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article imageSun ejects giant CME at 1.5 million miles per hour

By Sonia D'Costa     Jun 2, 2014 in Science
The sun emitted a massive coronal mass ejection (CME) on May 9, 2014, the first to be seen by the Interface Region Imaging Spectrograph (IRIS) of NASA, which was launched in June 2013 to closely observe the lower levels of the solar atmosphere.
The sight of the huge solar mass shooting out of the sun at a breathtakingly high speed of 1.5 million miles per hour is indeed fascinating, more so as it is as wide as five earths and as tall as seven-and-a-half earths.
The IRIS Observatory, which was designed by the Lockheed Martin Solar & Astrophysics Laboratory, has to make preparations one day in advance to view a CME, which makes it very difficult to actually capture one. Bart De Pontieu of the Lockheed Solar & Astrophysics Laboratory said that the observatory must “focus in on active regions to try to see a flare or a CME.” The researchers have to then just wait for something to happen. Calling it “the first clear CME for IRIS,” he said that it has excited the team no end.
A report on The Daily Mail speaks in detail about CMEs, which involve massive changes in solar magnetic fields and make huge sections of the solar surface to expand at a rapid pace and release huge amounts of solar particles into space. This material reaches Earth in 2 – 3 days, and when it does so, Earth’s magnetic field gets peeled off, interfering in communication signals and creating sudden changes in power grids. However, this CME has not affected Earth in any way.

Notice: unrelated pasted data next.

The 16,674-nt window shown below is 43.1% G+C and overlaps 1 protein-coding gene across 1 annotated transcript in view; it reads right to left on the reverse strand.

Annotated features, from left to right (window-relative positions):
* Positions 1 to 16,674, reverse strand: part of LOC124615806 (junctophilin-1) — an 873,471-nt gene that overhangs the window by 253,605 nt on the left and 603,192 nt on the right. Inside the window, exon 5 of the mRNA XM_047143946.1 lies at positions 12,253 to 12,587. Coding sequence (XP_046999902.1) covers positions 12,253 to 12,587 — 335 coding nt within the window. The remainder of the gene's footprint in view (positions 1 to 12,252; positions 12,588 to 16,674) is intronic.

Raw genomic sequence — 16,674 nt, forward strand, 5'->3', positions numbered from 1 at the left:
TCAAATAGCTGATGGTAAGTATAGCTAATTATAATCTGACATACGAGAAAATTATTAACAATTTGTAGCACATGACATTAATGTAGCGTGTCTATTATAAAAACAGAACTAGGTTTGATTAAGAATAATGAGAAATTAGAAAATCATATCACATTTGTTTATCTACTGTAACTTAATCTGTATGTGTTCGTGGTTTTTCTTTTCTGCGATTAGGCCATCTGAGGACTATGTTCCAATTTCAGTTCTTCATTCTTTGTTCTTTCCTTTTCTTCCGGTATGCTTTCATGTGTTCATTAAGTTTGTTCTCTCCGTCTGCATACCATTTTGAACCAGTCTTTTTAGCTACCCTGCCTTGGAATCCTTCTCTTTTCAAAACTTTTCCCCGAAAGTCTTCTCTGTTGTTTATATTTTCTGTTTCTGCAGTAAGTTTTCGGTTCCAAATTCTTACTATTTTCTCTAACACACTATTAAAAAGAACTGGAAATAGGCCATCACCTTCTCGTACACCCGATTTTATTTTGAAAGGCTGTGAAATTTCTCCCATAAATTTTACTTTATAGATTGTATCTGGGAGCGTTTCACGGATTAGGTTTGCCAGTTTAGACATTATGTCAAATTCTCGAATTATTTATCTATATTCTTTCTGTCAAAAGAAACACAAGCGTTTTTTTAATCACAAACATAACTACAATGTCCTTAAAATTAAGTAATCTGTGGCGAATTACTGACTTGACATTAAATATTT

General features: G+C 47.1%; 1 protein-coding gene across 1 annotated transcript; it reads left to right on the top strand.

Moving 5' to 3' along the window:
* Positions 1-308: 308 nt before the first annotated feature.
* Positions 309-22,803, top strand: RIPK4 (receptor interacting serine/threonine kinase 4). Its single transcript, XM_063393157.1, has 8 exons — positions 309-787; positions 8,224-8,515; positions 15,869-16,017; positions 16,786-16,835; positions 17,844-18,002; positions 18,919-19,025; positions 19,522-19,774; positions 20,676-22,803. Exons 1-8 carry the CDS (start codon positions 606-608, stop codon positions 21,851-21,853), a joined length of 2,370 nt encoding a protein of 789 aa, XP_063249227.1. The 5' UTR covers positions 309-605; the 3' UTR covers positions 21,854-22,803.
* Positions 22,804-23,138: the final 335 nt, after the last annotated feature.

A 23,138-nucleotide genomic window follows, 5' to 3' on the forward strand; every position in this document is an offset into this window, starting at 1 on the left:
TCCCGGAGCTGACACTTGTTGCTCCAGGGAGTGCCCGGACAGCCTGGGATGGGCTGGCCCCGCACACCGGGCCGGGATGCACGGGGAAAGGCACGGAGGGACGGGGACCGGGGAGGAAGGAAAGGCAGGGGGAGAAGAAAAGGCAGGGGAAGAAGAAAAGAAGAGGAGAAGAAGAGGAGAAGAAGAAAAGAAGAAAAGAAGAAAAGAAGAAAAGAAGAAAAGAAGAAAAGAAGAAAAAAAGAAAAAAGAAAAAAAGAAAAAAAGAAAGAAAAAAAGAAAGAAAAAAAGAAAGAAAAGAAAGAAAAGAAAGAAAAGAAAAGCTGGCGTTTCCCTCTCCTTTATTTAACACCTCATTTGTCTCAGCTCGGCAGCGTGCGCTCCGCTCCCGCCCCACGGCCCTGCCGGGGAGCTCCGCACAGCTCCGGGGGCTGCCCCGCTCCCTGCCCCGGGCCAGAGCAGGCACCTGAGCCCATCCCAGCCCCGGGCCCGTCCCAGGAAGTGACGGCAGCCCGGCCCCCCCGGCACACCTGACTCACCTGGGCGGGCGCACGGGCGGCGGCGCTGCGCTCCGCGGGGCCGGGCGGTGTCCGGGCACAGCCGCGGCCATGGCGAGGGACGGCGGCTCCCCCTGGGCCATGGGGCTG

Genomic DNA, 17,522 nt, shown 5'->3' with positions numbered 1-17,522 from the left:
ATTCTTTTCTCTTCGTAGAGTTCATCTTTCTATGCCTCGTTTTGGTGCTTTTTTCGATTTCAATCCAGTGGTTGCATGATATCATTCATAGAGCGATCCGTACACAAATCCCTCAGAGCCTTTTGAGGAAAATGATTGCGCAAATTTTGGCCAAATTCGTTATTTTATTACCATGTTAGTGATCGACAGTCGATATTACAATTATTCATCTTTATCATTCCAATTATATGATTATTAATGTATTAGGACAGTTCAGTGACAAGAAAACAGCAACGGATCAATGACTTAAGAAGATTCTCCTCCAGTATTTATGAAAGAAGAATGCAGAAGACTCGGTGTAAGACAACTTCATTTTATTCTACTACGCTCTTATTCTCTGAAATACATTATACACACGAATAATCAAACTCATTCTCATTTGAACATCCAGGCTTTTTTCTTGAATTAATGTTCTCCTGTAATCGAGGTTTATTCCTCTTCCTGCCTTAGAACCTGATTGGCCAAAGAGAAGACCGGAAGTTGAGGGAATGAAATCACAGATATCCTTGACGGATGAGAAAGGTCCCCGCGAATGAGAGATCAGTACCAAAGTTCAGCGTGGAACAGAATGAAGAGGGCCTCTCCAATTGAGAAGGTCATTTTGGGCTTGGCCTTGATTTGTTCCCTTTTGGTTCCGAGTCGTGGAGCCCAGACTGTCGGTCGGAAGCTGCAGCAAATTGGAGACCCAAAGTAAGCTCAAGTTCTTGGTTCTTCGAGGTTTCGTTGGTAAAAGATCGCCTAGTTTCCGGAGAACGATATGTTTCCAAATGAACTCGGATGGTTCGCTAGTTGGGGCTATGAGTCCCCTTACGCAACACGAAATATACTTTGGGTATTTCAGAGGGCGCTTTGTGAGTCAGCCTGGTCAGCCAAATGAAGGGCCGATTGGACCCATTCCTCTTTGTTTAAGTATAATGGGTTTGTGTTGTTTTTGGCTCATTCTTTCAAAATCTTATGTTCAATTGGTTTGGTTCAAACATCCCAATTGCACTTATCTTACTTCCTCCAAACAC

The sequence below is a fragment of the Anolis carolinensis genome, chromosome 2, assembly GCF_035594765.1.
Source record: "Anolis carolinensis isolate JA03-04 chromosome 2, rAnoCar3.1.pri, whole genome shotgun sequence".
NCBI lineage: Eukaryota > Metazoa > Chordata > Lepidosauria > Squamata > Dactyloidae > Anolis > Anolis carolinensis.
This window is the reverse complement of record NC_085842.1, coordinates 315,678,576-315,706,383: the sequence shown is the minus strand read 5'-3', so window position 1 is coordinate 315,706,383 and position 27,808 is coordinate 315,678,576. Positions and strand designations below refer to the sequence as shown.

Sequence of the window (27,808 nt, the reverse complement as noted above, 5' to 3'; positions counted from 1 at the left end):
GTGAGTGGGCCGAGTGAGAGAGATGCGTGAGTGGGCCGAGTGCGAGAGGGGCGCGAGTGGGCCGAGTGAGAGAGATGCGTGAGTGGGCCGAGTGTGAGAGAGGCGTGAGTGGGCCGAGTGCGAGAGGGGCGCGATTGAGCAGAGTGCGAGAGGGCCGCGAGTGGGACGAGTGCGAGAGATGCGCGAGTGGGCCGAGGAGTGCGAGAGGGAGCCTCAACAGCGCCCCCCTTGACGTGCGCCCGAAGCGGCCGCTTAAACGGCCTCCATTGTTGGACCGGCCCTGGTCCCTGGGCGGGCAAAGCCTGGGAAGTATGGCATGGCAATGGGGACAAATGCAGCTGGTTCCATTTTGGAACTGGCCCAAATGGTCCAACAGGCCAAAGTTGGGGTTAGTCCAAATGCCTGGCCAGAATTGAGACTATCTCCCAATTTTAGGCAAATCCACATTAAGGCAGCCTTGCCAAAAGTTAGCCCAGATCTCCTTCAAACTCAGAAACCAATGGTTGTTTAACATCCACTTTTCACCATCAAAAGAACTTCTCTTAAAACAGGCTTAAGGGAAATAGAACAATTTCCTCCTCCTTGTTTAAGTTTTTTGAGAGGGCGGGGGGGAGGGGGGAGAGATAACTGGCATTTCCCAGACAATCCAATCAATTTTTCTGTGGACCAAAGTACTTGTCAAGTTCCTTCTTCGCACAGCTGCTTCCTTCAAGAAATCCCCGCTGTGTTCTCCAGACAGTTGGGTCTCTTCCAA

It may be recalled that a powerful solar flare was observed on May 29, 2013. A large X-class flare of great energy, NASA has only recently analyzed all the data associated with it. Researching solar flares is believed to improve human understanding of the impact of solar eruptions on Earth.
More about NASA, sun emits massive flare, Iris, May 9
 
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